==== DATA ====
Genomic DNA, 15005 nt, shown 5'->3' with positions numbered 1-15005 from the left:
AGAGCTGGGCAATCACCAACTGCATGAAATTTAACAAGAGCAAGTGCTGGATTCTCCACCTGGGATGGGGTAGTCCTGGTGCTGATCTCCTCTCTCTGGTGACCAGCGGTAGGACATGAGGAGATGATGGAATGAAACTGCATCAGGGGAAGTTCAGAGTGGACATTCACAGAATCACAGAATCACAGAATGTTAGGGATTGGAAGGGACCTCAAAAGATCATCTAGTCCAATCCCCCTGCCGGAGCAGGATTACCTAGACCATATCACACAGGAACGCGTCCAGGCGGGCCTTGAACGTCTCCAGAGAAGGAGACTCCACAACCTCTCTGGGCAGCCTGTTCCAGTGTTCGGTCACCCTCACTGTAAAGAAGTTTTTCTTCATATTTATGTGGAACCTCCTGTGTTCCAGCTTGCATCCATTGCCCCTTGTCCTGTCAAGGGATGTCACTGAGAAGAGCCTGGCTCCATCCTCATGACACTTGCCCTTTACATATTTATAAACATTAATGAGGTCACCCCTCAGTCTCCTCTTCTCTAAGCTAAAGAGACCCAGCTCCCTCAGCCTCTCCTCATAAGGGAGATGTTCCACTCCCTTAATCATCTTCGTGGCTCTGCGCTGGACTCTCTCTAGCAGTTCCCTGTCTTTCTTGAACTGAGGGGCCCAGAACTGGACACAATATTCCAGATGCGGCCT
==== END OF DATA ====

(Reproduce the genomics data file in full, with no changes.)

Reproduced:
Genomic DNA, 15005 nt, shown 5'->3' with positions numbered 1-15005 from the left:
AGAGCTGGGCAATCACCAACTGCATGAAATTTAACAAGAGCAAGTGCTGGATTCTCCACCTGGGATGGGGTAGTCCTGGTGCTGATCTCCTCTCTCTGGTGACCAGCGGTAGGACATGAGGAGATGATGGAATGAAACTGCATCAGGGGAAGTTCAGAGTGGACATTCACAGAATCACAGAATCACAGAATGTTAGGGATTGGAAGGGACCTCAAAAGATCATCTAGTCCAATCCCCCTGCCGGAGCAGGATTACCTAGACCATATCACACAGGAACGCGTCCAGGCGGGCCTTGAACGTCTCCAGAGAAGGAGACTCCACAACCTCTCTGGGCAGCCTGTTCCAGTGTTCGGTCACCCTCACTGTAAAGAAGTTTTTCTTCATATTTATGTGGAACCTCCTGTGTTCCAGCTTGCATCCATTGCCCCTTGTCCTGTCAAGGGATGTCACTGAGAAGAGCCTGGCTCCATCCTCATGACACTTGCCCTTTACATATTTATAAACATTAATGAGGTCACCCCTCAGTCTCCTCTTCTCTAAGCTAAAGAGACCCAGCTCCCTCAGCCTCTCCTCATAAGGGAGATGTTCCACTCCCTTAATCATCTTCGTGGCTCTGCGCTGGACTCTCTCTAGCAGTTCCCTGTCTTTCTTGAACTGAGGGGCCCAGAACTGGACACAATATTCCAGATGCGGCCT